George Booker
Psalms Studies - Book 2

Psalm 67

1. Structure

1,2. God’s blessing on Israel and the nations

3. Praise

4. The nations — Israel — the nations

5. Praise
6,7. God’s blessing on Israel and the nations

Note the repetition of key words:

“bless” (vv. 1,6,7)

“praise” (vv. 3 twice, 5 twice)

“nations” — i.e. Gentiles (vv. 2, 4 twice)

“people”/“peoples” — i.e. Israel (vv. 3 twice, 4, 5 twice)

2. Historical setting

The God-controlled cataclysm which destroyed Sennacherib’s army had a marvelous impact on Israel and the surrounding nations. This ensured an unexpected period of peace for Israel, and also a respite from Assyrian invasions for the nations they had oppressed. This divine deliverance was followed by the astonishing fruitfulness of a Year of Jubilee (2 Kings 19:29) and, in glad relief, a surge of Gentile enthusiasm for the worship of the Lord (2 Chron. 32:23). Isaiah refers to this in such passages as 60:3,4.

This lovely psalm is practically a commentary, in its far-reaching perspective, upon the Abrahamic promises, in that it expresses poetically God’s blessing of all nations through Abraham and his “seed” (Gen. 12:1-3; 13:14-17; 22:18; etc.). And so the whole “creation” (i.e. the New Creation especially) trembles in anticipation, and stretches forward as though to grasp the blessings of the age to come (Rom. 8:18-24).

3. Messianic fulfillment

God be merciful unto us and bless us (Psa 29:11). This echoes the high-priestly blessing in Num. 6:24-27, but with the significant difference that the Covenant Name (Yahweh/Jehovah) is replaced by Elohim. This is fitting to the divine might of the God of Israel being acknowledged by all Gentile, or non-covenanted, nations. This verse invites attention to Heb. 9:28: “Unto them that look for him shall he appear the second time without sin unto salvation” — Christ, the heavenly high-priest, coming forth from the Holy of Holies (cp. Psa. 65:1).

And bless us. Verses 1,6,7. Compare the three blessings of Num. 6:23-27.

And cause his face to shine upon us (cp. Psa. 4:6; 31:16; 80:3,7,19) is, more exactly, “make the light of his face (abide) with us” (Kay). Thus this calls to mind John 1:14: “The word was made flesh and tabernacled among us”. And Rev. 21:3: “The tabernacle of God is with men, and he will dwell with them — God himself shall be with them”. The reference to face suggests, in Messianic fulfillment, 2 Cor. 4:6:

“For God, who commanded the light to shine out of darkness, hath shined in our hearts, to give the light of the knowledge of the glory of God in the face of Jesus Christ.”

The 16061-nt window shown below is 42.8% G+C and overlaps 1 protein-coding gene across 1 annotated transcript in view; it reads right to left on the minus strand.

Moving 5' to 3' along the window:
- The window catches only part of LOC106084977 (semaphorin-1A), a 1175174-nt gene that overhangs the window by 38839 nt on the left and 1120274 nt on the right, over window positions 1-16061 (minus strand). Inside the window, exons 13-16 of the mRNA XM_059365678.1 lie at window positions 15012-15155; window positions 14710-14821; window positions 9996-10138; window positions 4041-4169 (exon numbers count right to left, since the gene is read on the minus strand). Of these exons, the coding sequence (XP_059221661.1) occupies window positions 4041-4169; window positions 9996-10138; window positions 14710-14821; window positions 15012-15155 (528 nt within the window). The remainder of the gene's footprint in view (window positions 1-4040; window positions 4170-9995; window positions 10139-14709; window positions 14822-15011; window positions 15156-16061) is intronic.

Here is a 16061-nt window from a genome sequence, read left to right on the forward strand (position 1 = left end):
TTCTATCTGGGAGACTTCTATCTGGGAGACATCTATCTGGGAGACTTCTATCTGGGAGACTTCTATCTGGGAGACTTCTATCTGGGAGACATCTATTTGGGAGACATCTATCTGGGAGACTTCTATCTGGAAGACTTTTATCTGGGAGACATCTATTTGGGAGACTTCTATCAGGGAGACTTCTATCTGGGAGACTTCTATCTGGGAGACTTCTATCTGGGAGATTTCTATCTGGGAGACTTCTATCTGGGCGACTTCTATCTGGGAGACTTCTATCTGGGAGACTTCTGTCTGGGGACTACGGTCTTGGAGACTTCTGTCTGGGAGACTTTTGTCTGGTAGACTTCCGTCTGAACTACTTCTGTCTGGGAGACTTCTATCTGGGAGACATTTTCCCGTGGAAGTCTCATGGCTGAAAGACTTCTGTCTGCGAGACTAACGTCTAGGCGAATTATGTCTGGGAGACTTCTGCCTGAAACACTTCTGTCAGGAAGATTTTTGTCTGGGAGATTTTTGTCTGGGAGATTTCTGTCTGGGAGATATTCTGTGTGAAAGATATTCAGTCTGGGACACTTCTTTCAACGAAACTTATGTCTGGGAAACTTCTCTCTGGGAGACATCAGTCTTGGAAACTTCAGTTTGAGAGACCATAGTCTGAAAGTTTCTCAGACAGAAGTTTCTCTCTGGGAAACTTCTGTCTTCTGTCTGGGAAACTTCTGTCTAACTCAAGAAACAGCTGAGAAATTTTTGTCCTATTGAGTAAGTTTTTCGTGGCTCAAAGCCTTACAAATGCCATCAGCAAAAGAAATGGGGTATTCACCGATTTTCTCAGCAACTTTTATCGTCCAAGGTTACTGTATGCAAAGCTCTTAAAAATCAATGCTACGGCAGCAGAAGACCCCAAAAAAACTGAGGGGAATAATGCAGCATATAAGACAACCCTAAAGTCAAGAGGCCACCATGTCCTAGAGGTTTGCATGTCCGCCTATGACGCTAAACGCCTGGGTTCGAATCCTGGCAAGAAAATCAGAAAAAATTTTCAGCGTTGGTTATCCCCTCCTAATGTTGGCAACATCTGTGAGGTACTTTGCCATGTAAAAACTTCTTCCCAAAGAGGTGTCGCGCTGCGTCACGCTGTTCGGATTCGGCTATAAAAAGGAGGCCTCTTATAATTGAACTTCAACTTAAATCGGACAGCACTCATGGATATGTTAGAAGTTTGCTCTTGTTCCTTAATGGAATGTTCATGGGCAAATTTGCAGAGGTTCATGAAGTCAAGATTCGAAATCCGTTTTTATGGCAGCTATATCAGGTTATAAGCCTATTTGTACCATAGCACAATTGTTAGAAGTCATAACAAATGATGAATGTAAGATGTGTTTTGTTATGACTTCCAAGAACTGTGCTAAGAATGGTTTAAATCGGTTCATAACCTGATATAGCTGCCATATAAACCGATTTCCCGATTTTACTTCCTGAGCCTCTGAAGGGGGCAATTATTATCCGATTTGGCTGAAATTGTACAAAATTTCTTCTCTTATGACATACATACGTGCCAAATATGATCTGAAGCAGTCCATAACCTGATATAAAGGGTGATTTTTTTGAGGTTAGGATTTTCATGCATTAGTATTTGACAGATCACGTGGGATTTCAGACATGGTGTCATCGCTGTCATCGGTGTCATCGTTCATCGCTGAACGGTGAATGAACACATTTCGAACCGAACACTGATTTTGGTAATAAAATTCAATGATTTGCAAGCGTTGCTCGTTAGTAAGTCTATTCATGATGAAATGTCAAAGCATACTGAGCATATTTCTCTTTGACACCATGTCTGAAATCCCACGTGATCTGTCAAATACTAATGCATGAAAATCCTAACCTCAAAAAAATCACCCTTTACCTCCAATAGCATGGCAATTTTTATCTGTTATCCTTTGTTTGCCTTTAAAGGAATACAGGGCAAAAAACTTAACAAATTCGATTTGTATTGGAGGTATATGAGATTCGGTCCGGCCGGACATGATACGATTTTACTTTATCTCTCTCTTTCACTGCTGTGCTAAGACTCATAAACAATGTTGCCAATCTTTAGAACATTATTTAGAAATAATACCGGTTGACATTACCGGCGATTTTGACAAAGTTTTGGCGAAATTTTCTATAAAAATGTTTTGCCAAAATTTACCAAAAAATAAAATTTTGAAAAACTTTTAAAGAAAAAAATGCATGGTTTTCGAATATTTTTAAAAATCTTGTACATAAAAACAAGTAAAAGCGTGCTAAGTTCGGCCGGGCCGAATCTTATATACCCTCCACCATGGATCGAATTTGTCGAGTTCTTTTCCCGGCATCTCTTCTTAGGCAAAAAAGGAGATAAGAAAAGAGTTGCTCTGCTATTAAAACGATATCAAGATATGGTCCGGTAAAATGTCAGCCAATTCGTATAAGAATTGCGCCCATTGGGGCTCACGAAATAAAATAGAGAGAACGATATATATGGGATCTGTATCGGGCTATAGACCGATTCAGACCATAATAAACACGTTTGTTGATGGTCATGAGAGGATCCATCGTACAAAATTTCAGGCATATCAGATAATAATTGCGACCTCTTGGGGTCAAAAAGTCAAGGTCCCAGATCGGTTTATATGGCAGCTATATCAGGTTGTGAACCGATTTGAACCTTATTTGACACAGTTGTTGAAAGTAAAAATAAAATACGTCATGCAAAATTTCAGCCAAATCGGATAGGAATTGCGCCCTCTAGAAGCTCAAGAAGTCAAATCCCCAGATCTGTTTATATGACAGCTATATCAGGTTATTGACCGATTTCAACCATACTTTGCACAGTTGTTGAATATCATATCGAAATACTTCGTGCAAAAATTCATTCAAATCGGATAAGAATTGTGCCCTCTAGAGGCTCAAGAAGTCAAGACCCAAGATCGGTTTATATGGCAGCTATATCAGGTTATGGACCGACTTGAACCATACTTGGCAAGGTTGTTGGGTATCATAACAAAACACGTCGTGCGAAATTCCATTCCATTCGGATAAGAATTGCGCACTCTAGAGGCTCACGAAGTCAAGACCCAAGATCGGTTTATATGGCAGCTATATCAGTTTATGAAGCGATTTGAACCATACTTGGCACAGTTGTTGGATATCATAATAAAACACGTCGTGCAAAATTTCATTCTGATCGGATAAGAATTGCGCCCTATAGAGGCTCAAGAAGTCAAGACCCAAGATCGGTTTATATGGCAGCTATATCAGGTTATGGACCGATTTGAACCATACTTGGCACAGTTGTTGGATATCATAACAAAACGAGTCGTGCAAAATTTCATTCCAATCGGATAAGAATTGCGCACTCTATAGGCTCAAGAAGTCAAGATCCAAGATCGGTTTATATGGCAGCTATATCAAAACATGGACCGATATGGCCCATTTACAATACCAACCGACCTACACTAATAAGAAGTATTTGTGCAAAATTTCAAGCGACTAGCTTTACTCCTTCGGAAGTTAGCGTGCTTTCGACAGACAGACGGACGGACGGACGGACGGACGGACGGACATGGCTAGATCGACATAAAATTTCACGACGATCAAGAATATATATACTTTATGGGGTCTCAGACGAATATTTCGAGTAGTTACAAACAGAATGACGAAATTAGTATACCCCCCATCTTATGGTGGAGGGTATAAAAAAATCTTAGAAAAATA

That thy way may be known upon earth. Here, and until v. 6, the pronouns change to second person. God’s way is strongly emphasized in Acts (8:31,36,39; 9:2; 18:25,26; 19:9,23; 22:4) as the gospel in action, bringing Israel and Gentiles to God through Christ. Also consider Gen. 3:24 (the way to the tree of life); 6:12 (God’s way); and John 14:6 — where “the way, the truth, and the life” should be read “the true way of (the tree of) life”!

Thy saving health is, simply, the Hebrew yeshua, which means salvation. (In archaic English, “health” had a much wider range of meanings, and was used by King James’ men as the equivalent of “deliverance”. Notice how yeshua is translated by “health” in Psa. 42:11 and 43:5.) Yeshua is almost the name of Jesus. It also comes in 68:20; 69:29; and 70:4.

Thy saving health among all nations. This is clearly referred to by Paul in Acts 28:28 (“the salvation of God is sent unto the Gentiles”) and also (less obviously) in Tit. 2:11 (“the grace of God that bringeth salvation hath appeared unto all men”).
Let the people praise thee. The LXX has the same word as appears in Phil. 2:11.

All the people. In the refrains (in both verses) the word is plural: peoples. The second phrase in each verse is not merely repetitive; it is expansive: ‘First one people, and then all peoples!’ It is the word very commonly used for the tribes of Israel. After the destruction of the Assyrians, Hezekiah’s reformation must have come to a great climax: first, the people of Judah rejoiced and praised God. Then the multitudinous captives, from all the twelve tribes of Israel, returning from captivity, joined in their rejoicing and praise. The word for all is unusual and is characteristic of Isaiah — it is not improbable that he wrote this psalm himself. (But of course the real intent of these words is as a prophecy of Messiah’s kingdom — when first one people and then all peoples, worldwide, will worship the Lord. Compared with this, the initial reference is relatively trivial!)
For thou shalt judge... and govern. The words imply both the strength and the tenderness of Christ’s rule. Such passages as Exod. 34:6,7; Isa. 11:1-9; and 42:1-4 anticipate this dual nature of his kingdom.

Govern = “lead” (mg.): cp. Psa. 23:3; 78:72.
The Hebrew and the RV: The earth hath yielded. Apart from the tense, this is an exact quotation from Lev. 26:4 — the blessing which God promised to His people when they were loyal to Him. This is a brief echo of the lovely “harvest” passage in Psa. 65:9-13; the Edenic curse (Gen. 3:17-19) has been rescinded, and the Land of Israel has been returned to its former fruitfulness (Num. 13:23).
God shall bless us, thus rounding off the psalm precisely as the high-priestly blessing is concluded: “And I will bless them” (Num. 6:27c).

And all the ends of the earth shall fear him. Psa. 22:27.

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